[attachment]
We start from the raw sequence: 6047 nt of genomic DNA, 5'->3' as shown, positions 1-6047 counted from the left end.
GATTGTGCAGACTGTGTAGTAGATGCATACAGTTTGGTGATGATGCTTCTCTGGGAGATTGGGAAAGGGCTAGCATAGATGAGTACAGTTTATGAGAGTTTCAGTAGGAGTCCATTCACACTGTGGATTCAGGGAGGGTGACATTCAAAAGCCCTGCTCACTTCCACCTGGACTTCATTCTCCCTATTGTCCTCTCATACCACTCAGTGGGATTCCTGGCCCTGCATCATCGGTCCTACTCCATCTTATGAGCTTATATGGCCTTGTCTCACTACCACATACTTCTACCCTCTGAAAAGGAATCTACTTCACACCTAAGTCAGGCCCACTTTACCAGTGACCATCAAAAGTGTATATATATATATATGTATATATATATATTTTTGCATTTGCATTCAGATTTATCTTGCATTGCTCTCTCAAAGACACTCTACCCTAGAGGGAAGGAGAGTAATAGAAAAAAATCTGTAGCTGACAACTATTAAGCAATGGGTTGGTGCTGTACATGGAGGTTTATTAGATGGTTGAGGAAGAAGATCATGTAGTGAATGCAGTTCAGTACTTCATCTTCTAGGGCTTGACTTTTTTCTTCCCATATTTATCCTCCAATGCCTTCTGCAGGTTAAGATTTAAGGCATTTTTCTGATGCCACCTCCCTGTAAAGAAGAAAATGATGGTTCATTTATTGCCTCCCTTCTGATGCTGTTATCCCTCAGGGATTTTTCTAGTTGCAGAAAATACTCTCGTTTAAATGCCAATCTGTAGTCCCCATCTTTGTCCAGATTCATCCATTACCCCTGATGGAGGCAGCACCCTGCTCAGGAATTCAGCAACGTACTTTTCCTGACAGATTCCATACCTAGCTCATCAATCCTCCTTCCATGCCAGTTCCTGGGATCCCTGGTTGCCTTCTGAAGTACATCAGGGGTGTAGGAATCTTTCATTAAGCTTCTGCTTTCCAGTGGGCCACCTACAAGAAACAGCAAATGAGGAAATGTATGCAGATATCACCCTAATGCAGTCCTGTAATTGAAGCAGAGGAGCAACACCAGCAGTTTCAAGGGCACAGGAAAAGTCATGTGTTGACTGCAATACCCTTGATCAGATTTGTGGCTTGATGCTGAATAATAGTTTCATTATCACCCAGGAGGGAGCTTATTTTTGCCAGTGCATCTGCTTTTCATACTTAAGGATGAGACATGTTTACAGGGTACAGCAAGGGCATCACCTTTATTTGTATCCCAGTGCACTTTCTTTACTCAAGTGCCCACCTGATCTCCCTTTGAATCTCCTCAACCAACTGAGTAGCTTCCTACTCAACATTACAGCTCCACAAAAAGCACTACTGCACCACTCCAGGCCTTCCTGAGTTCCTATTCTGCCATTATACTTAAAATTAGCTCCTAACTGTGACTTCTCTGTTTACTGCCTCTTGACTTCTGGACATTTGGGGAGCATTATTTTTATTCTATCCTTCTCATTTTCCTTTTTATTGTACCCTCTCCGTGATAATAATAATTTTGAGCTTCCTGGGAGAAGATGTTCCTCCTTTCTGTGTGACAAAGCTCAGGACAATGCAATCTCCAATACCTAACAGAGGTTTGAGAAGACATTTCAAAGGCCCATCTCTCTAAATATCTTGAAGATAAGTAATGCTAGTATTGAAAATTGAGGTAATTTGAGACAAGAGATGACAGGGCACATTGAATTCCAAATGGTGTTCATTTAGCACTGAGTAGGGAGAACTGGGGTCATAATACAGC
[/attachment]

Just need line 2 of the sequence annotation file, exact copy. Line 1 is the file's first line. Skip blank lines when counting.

GATTGTGCAGACTGTGTAGTAGATGCATACAGTTTGGTGATGATGCTTCTCTGGGAGATTGGGAAAGGGCTAGCATAGATGAGTACAGTTTATGAGAGTTTCAGTAGGAGTCCATTCACACTGTGGATTCAGGGAGGGTGACATTCAAAAGCCCTGCTCACTTCCACCTGGACTTCATTCTCCCTATTGTCCTCTCATACCACTCAGTGGGATTCCTGGCCCTGCATCATCGGTCCTACTCCATCTTATGAGCTTATATGGCCTTGTCTCACTACCACATACTTCTACCCTCTGAAAAGGAATCTACTTCACACCTAAGTCAGGCCCACTTTACCAGTGACCATCAAAAGTGTATATATATATATATGTATATATATATATTTTTGCATTTGCATTCAGATTTATCTTGCATTGCTCTCTCAAAGACACTCTACCCTAGAGGGAAGGAGAGTAATAGAAAAAAATCTGTAGCTGACAACTATTAAGCAATGGGTTGGTGCTGTACATGGAGGTTTATTAGATGGTTGAGGAAGAAGATCATGTAGTGAATGCAGTTCAGTACTTCATCTTCTAGGGCTTGACTTTTTTCTTCCCATATTTATCCTCCAATGCCTTCTGCAGGTTAAGATTTAAGGCATTTTTCTGATGCCACCTCCCTGTAAAGAAGAAAATGATGGTTCATTTATTGCCTCCCTTCTGATGCTGTTATCCCTCAGGGATTTTTCTAGTTGCAGAAAATACTCTCGTTTAAATGCCAATCTGTAGTCCCCATCTTTGTCCAGATTCATCCATTACCCCTGATGGAGGCAGCACCCTGCTCAGGAATTCAGCAACGTACTTTTCCTGACAGATTCCATACCTAGCTCATCAATCCTCCTTCCATGCCAGTTCCTGGGATCCCTGGTTGCCTTCTGAAGTACATCAGGGGTGTAGGAATCTTTCATTAAGCTTCTGCTTTCCAGTGGGCCACCTACAAGAAACAGCAAATGAGGAAATGTATGCAGATATCACCCTAATGCAGTCCTGTAATTGAAGCAGAGGAGCAACACCAGCAGTTTCAAGGGCACAGGAAAAGTCATGTGTTGACTGCAATACCCTTGATCAGATTTGTGGCTTGATGCTGAATAATAGTTTCATTATCACCCAGGAGGGAGCTTATTTTTGCCAGTGCATCTGCTTTTCATACTTAAGGATGAGACATGTTTACAGGGTACAGCAAGGGCATCACCTTTATTTGTATCCCAGTGCACTTTCTTTACTCAAGTGCCCACCTGATCTCCCTTTGAATCTCCTCAACCAACTGAGTAGCTTCCTACTCAACATTACAGCTCCACAAAAAGCACTACTGCACCACTCCAGGCCTTCCTGAGTTCCTATTCTGCCATTATACTTAAAATTAGCTCCTAACTGTGACTTCTCTGTTTACTGCCTCTTGACTTCTGGACATTTGGGGAGCATTATTTTTATTCTATCCTTCTCATTTTCCTTTTTATTGTACCCTCTCCGTGATAATAATAATTTTGAGCTTCCTGGGAGAAGATGTTCCTCCTTTCTGTGTGACAAAGCTCAGGACAATGCAATCTCCAATACCTAACAGAGGTTTGAGAAGACATTTCAAAGGCCCATCTCTCTAAATATCTTGAAGATAAGTAATGCTAGTATTGAAAATTGAGGTAATTTGAGACAAGAGATGACAGGGCACATTGAATTCCAAATGGTGTTCATTTAGCACTGAGTAGGGAGAACTGGGGTCATAATACAGC